Lithuania

III - Changes to Constitutional Law

Nature national instruments      
III.1
What is the character of the legal instruments adopted at national level to implement Euro-crisis law (constitutional amendment, organic laws, ordinary legislation, etc)?

The Fiscal Compact was mainly implemented by the Constitutional Law on the Implementation of the Fiscal Treaty, which was adopted on 6 November 2014. The peculiarity of the Constitutional Law is that it is not considered to be a part of the Constitution, therefore theoretically the Law still must comply with the Constitution, although it has a higher legal power than an ordinary law. It differs from an ordinary law by the procedure of its adoption (which requires a qualified majority vote, ie more than half of all members of Seimas) and amendment (a majority of at least 3/5 members of Seimas). Art. 69 (3) of the Constitution also requires adopting a separate law providing for a list of constitutional laws (see also question IX.2)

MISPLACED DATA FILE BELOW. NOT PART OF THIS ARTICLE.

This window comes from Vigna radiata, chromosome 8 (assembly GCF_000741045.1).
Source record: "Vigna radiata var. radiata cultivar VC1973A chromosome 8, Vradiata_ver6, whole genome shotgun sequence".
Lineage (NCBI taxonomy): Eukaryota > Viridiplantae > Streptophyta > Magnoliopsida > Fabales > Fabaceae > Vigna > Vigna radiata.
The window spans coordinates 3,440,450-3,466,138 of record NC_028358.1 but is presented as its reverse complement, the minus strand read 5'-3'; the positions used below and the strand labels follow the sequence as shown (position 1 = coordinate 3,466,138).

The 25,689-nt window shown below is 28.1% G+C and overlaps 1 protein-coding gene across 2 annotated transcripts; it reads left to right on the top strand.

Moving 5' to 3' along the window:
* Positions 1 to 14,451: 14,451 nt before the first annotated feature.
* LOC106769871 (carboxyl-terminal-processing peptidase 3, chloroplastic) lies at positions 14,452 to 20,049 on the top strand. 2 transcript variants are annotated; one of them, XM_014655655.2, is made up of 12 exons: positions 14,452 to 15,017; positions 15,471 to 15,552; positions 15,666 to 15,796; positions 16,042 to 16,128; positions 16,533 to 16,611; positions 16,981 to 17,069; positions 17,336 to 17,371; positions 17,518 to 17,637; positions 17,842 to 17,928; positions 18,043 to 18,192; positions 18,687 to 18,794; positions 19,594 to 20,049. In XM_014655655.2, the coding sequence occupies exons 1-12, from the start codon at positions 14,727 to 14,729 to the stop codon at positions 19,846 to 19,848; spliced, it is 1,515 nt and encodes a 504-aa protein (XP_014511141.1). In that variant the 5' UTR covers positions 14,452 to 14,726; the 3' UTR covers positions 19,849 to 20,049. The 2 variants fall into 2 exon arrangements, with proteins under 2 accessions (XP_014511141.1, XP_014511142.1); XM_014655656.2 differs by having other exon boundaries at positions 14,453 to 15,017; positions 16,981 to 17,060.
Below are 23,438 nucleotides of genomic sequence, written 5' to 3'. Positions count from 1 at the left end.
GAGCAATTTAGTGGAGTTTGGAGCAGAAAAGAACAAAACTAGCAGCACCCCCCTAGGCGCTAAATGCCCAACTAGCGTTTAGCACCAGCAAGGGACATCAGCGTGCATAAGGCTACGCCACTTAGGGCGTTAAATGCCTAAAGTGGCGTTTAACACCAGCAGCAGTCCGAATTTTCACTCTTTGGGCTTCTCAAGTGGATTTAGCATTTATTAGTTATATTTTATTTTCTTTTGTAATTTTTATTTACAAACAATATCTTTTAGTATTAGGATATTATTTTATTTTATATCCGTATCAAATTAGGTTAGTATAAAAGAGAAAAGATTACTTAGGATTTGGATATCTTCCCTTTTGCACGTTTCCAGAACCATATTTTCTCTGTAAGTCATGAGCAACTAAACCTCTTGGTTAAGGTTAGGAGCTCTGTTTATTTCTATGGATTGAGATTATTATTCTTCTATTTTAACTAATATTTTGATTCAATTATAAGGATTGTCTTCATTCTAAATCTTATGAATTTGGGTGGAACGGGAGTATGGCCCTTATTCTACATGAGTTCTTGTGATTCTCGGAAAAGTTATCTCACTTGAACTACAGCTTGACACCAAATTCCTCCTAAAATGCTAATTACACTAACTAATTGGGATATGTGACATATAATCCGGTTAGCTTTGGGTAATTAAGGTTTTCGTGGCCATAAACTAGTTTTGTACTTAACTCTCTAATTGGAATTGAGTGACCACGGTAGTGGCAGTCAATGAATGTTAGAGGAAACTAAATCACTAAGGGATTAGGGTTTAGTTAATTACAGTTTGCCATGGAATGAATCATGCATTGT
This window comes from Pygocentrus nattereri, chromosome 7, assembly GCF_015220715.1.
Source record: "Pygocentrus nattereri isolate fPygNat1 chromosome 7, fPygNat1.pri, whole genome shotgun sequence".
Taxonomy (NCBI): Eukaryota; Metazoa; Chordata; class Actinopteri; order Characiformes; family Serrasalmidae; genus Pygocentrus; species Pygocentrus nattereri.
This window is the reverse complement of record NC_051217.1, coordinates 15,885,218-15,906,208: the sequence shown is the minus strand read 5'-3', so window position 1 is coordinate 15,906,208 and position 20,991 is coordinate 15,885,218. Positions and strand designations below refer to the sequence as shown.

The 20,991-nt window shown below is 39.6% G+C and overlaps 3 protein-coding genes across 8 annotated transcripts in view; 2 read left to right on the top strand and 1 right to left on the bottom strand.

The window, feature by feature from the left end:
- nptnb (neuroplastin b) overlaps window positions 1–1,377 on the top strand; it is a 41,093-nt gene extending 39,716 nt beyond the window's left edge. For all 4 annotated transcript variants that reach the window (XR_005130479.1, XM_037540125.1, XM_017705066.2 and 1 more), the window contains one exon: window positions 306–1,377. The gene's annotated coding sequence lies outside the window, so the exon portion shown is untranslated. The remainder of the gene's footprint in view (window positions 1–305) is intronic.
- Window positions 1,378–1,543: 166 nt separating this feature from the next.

A few amendments were also made to the Law on Fiscal Discipline (also see question II.1). Most significant amendments were made to the Law on Budget Structure by a normal act of Seimas.

The ESM treaty was ratified by law, and implemented by the Government adopting a decision.[1] (see question VIII.6)

Constitutional amendment   
III.2    
Have there been any constitutional amendments in response to the Euro-crisis or related to Euro-crisis law? Or have any amendments been proposed?

No. Prior to ratification of the Fiscal Compact the Department of European Law of the Ministry of Justice issued an advice to Seimas[2] that there was no ground to believe that there could be a conflict between the Fiscal Compact and the Constitution.

The Department reasoned that the Fiscal Compact merely specified in more detail the constitutional principle that it was necessary to balance the expenditure on social needs with the budgetary capacity.

The main focus of the opinion was the ruling of the Constitutional Court of 2002 where the Court had emphasized that the budgetary estimates should ensure a balance between the social needs and the budgetary capacity; that it was an exclusive duty of the Government to draft the budget just like discussing and adopting the budget was an exclusive duty of the Seimas, and that these competences were not transferrable.[3]